All these efforts to devise a special season in which attention would be focused on the coming of Christ in the flesh and especially at the end of time indicate the concern of many churchmen to keep alive the desire for the presence of the Lord himself, so essential for fidelity to the Gospel. The fact that Advent was the season that opened the liturgical year gave prominence to the movement of time and of the need to be ready to greet the Lord when he comes in definitive judgment at the end of all time. The focus of Advent in the early period was centered on the second coming of Christ, though its position prior to the nativity assured that it would also be a time of readiness for welcoming him as the Church commemorated his birth in the flesh. Readiness meant a conversion of the heart and so this season had a special penitential flavor at first. Gradually this aspect of Advent was replaced with the emphasis on desire for the final fulfilment of Christ's work and for his grace that would purify hearts, enabling his faithful to receive him and be received by him at his appearance. It is this emphasis on desire for the Savior's coming in the flesh and at the end of time that is still today the dominant tone of this season's liturgy.
By the time the Cistercians came along, Advent had been a major season of the liturgical year for some centuries. The early abbots of our Order had deep insights into the theology and spirituality of these weeks in which attention was given to the mysteries associated with the birth and manifestations of the Savior. Thomas Merton, who read the Cistercian Fathers assiduously, commented on this feature of their teachings.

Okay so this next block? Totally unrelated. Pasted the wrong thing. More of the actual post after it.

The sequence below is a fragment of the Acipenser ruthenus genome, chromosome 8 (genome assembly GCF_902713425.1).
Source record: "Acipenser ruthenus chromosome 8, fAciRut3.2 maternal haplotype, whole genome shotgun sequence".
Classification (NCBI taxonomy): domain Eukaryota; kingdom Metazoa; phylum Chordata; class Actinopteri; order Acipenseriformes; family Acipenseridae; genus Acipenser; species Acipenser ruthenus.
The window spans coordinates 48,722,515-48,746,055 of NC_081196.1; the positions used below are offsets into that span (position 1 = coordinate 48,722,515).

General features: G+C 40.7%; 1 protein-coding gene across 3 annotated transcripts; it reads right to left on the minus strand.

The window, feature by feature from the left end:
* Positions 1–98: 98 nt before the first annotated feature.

The Cistercian Fathers of the 12th century reveal themselves most fully to us when they are contemplating the mercy of God in the mystery of the Incarnation. It is in the sermons for Advent, Christmas, the Epiphany, the Purification, the Circumcision that we are able to find at the same time the great themes common to St. Bernard and his chief disciples, and the particular traits which characterize the individual teaching of each writer (The Christmas Sermons of Blessed Guerric, 1).
The first point that St. Bernard makes as he begins the first of his Advent Sermons is the need for us to learn to be detached from the satisfactions of this life. How quickly such gratifications fade away; they pass out of existence in the very using and yet we not only seek them out we grasp them with both hands, like a drowning man who in his panic seizes any thing within his reach, regardless of its utility, even to his detriment.
Thus perish, in this broad and spacious sea, thus the miserable perish. While they pursue what is to perish they lose what is solid, by clinging to which they could escape and save their souls. For it is not said of vain things but of the truth that You will know it and it will make you free (John 8:32) In Adventu Domini, 1.
Bernard makes an important point here, one that is concerned with the issue that is so prominent in Advent, that is desire. My longings, my desires result from my loves. And, as Augustine has long ago observed, my love is my weight, that is to say, it is the measure of my worth. If I examine carefully what I desire I shall soon know what I love. And when I know what I truly love I know pretty well who I am and where I am heading for. Advent confronts us precisely at the level of our desires. What are we seeking from life? What do we hope for in the future? To answer these questions in all truth we must examine our motivations as we go about our daily life. What in fact gives us satisfaction, and why? Let us not be too hasty in replying to such questions for the first answer we come up with may be only a part of the truth, and not necessarily the most indicative part. To discern our motivation at times we must struggle with our self-delusions, around which we have erected defenses often without realizing it. Instinctively we strive to maintain what is familiar and habitual when it provides a sense of security and satisfaction, even when, in the long term, it is not in our best interests.